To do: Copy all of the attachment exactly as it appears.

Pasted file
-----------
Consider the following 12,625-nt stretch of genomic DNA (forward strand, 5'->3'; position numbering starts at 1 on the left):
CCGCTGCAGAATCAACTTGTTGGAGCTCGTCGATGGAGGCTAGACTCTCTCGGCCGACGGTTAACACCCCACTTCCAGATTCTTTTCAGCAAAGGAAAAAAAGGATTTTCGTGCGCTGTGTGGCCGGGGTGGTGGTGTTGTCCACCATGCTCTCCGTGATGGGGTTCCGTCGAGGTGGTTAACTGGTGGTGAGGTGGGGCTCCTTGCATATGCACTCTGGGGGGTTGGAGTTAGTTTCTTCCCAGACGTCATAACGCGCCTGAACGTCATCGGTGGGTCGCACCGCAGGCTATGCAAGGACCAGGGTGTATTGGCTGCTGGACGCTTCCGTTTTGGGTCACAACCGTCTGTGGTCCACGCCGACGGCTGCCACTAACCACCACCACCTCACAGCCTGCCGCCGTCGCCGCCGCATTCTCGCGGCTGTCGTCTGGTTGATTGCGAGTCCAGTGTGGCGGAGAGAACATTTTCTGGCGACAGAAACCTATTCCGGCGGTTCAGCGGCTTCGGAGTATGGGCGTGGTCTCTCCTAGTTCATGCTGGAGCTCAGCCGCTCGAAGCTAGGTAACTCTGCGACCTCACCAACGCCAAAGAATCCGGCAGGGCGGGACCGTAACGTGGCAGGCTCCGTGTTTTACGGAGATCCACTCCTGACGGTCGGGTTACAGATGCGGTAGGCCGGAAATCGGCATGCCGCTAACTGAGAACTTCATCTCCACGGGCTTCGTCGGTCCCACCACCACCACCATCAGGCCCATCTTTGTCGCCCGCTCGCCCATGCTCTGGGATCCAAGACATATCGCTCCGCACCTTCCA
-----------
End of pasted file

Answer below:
Consider the following 12,625-nt stretch of genomic DNA (forward strand, 5'->3'; position numbering starts at 1 on the left):
CCGCTGCAGAATCAACTTGTTGGAGCTCGTCGATGGAGGCTAGACTCTCTCGGCCGACGGTTAACACCCCACTTCCAGATTCTTTTCAGCAAAGGAAAAAAAGGATTTTCGTGCGCTGTGTGGCCGGGGTGGTGGTGTTGTCCACCATGCTCTCCGTGATGGGGTTCCGTCGAGGTGGTTAACTGGTGGTGAGGTGGGGCTCCTTGCATATGCACTCTGGGGGGTTGGAGTTAGTTTCTTCCCAGACGTCATAACGCGCCTGAACGTCATCGGTGGGTCGCACCGCAGGCTATGCAAGGACCAGGGTGTATTGGCTGCTGGACGCTTCCGTTTTGGGTCACAACCGTCTGTGGTCCACGCCGACGGCTGCCACTAACCACCACCACCTCACAGCCTGCCGCCGTCGCCGCCGCATTCTCGCGGCTGTCGTCTGGTTGATTGCGAGTCCAGTGTGGCGGAGAGAACATTTTCTGGCGACAGAAACCTATTCCGGCGGTTCAGCGGCTTCGGAGTATGGGCGTGGTCTCTCCTAGTTCATGCTGGAGCTCAGCCGCTCGAAGCTAGGTAACTCTGCGACCTCACCAACGCCAAAGAATCCGGCAGGGCGGGACCGTAACGTGGCAGGCTCCGTGTTTTACGGAGATCCACTCCTGACGGTCGGGTTACAGATGCGGTAGGCCGGAAATCGGCATGCCGCTAACTGAGAACTTCATCTCCACGGGCTTCGTCGGTCCCACCACCACCACCATCAGGCCCATCTTTGTCGCCCGCTCGCCCATGCTCTGGGATCCAAGACATATCGCTCCGCACCTTCCA